“The court held that, even though a petitioner bears the burden of proof in PTAB proceedings, that does not eliminate the patentee’s burden to offer opposing evidence against the petitioner’s claim.”
On May 23, in a nonprecedential decision, the U.S. Court of Appeals for the Federal Circuit (CAFC) affirmed a decision by the Patent Trial and Appeal Board (PTAB) from an inter partes review (IPR) proceeding where the PTAB concluded that the challenged claims of U.S. Patent No. 9,844,379 B2 (the ‘379 patent) were unpatentable as obvious. Ethicon on appeal contended that the PTAB improperly placed the burden of proof on them and that the PTAB’s finding of reasonable expectation of success when the asserted prior art was combined was unsupported by substantial evidence.
Ethicon owns the ‘379 patent, which relates to an endoscopic surgical stapling tool. The supposed novelty of the ‘379 patent is “the use of both an I-beam firing member and a no-cartridge safety lockout, such that the lockout blocks the advancement of an I-beam firing member when there is no staple cartridge loaded in the stapling assembly.” The safety mechanism is particularly helpful for endoscopic procedures that require a surgeon to work with reduced visual and tactile feedback when compared to open surgery.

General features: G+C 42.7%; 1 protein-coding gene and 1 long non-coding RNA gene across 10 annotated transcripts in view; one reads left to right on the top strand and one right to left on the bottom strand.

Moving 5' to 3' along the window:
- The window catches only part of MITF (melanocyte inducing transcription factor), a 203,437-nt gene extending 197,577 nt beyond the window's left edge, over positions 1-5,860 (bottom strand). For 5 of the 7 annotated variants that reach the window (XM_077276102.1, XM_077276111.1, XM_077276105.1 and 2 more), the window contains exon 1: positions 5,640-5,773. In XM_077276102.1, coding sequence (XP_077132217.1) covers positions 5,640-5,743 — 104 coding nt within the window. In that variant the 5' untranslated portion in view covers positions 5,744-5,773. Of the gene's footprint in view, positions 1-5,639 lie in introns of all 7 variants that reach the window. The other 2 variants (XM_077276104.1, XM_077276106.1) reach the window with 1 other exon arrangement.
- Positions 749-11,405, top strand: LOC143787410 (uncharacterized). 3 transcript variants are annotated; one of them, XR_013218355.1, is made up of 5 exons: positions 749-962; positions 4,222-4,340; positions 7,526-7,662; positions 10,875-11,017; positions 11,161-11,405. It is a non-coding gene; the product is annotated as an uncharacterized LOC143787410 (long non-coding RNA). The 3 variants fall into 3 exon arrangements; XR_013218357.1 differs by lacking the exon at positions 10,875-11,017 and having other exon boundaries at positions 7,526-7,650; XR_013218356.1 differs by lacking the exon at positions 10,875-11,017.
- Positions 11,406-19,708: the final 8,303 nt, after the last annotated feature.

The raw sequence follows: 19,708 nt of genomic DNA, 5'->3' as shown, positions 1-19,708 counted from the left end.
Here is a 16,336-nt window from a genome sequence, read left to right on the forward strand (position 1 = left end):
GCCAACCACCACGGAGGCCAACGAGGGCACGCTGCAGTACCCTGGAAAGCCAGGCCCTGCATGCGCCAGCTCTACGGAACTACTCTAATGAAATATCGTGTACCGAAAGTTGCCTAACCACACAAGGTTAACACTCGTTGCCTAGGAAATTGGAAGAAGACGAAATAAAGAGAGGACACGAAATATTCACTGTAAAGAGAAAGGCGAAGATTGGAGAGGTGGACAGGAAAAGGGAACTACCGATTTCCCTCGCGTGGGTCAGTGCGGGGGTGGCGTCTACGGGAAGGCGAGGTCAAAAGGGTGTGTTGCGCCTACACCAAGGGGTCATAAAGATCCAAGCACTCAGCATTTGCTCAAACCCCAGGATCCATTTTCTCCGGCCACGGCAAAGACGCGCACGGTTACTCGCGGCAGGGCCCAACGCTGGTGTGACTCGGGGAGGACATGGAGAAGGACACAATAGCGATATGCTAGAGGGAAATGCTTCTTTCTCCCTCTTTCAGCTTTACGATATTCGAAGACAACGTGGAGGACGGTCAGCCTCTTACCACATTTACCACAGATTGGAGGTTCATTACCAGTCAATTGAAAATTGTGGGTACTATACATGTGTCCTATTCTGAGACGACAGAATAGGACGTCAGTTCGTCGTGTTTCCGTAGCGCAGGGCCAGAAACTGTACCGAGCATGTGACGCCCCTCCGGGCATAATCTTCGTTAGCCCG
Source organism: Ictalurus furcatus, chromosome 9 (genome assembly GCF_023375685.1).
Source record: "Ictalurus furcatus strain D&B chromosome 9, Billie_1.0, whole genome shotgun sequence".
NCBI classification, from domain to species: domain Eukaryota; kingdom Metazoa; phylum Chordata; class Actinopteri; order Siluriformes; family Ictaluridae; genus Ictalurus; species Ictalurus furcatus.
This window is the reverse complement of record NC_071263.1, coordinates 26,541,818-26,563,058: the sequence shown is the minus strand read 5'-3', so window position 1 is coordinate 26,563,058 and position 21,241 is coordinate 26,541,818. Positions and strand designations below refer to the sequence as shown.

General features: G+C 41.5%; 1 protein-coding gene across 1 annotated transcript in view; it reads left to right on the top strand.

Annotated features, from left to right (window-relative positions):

In October of 2019, Intuitive Surgical filed two petitions for IPR of the ‘379 patent for claims 1-3. The PTAB instituted the IPRs in March of 2020 on the grounds that claims 1-3 of the ‘379 patent were unpatentable as obvious over U.S. Patent No. 4,429,695 (Green) in view of U.S. Patent No. 5,413,267 (Solyntjes). Green describes a surgical stapling instrument having an upper and lower jaw for receiving a staple cartridge and an anvil. Green accounts for most of the claimed features of the ‘379 patent. Solyntjes teaches the benefit of equipping a surgical stapler instrument with a locking pin for safety reasons as a means of preventing the instrument from firing when loaded with an empty stapler cartridge.
PTAB’s Final Written Decision
Ethicon conceded during the IPR that, together, Green and Solyntjes disclose all the claimed elements of claims 1-3 of the ‘379 patent. Ethicon argued that a person of ordinary skill in the art (PHOSITA) would not have a reasonable expectation of success in combining the cited prior art and a PHOSITA would not have been motivated to combine them.